Mittelschmerz is German for “middle-time pain.” Dysmenorrhea is Greek for “difficult” (in other words, “painful”) periods. Both are natural, neither is dangerous, both can make patients & clinicians worry.
Mittelschmerz occurs when the ovary releases an egg. Many women don’t feel anything, others feel mild discomfort, a few feel significant pain. Mittelschmerz happens in the middle of the menstrual cycle. It’s most reliably measured as two weeks before the first day of the next period. This is easy for women whose periods are regular, but virtually impossible if irregular.
We diagnose Mittelschmerz by counting (see previous paragraph). If it happens for the first time, without a pattern, it’s difficult or impossible to be sure. We also need to be exact about periods. If a recent period was unusually long or short, early or late, there’s a possibility it wasn’t really a period. For example, conception of pregnancy happens in the middle of the cycle; then 2 weeks later, at the time of the first missed period, there may be spotting as the newly-formed fetus implants (attaches itself) to the uterus. So if pain begins a few weeks later, that would be the time for an Ectopic Pregnancy. Moral: Lower abdominal or pelvic pain plus irregular periods requires a pregnancy test.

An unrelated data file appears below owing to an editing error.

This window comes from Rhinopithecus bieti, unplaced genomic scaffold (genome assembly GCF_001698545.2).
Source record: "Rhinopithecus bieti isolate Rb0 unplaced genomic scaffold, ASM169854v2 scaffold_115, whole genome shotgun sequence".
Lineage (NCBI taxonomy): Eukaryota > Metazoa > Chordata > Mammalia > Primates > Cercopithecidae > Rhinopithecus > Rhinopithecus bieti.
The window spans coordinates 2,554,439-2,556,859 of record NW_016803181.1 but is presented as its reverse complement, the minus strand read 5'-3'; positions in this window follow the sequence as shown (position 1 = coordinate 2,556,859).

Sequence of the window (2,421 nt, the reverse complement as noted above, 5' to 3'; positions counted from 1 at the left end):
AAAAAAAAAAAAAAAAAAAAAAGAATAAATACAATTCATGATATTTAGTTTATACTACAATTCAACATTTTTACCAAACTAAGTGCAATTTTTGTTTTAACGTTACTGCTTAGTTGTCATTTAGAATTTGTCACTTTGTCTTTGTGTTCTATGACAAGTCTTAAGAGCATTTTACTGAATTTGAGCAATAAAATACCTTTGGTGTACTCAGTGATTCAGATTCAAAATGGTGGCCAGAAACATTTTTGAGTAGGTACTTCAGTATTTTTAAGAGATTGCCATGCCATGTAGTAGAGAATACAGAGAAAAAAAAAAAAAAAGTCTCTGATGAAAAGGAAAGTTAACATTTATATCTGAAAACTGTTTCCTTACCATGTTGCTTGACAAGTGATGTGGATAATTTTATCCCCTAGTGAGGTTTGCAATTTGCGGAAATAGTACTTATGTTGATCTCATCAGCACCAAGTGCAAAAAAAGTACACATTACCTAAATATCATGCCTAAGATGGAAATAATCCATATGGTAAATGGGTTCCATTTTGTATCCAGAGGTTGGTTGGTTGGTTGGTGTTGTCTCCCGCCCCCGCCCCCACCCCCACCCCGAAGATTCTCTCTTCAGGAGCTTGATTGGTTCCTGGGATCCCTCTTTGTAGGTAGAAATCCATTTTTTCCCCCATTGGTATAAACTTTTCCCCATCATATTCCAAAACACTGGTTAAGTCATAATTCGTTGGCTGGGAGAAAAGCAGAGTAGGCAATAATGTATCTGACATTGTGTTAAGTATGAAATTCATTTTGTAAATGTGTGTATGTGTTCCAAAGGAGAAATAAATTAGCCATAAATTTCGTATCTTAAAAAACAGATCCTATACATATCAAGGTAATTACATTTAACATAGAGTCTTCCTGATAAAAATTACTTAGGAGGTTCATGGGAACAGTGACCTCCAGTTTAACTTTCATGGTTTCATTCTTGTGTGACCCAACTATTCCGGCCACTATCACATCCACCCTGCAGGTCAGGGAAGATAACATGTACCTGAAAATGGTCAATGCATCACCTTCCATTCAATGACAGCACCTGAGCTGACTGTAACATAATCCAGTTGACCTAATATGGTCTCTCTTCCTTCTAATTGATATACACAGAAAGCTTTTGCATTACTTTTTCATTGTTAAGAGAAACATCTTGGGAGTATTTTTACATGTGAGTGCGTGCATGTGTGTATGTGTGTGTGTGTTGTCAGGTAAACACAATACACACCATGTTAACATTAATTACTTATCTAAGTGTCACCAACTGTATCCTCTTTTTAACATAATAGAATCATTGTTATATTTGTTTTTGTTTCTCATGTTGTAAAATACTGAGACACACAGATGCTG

Dysmenorrhea means menstrual cramps. Usually this is a pattern, and a woman doesn’t seek medical care unless she simply wants pain medication. Dysmenorrhea also occurs with Endometriosis, which should always be considered. New “menstrual cramps” that never occurred before could really be a complication of unrealized pregnancy. Especially if this period or the one before are also irregular, a pregnancy test should be done.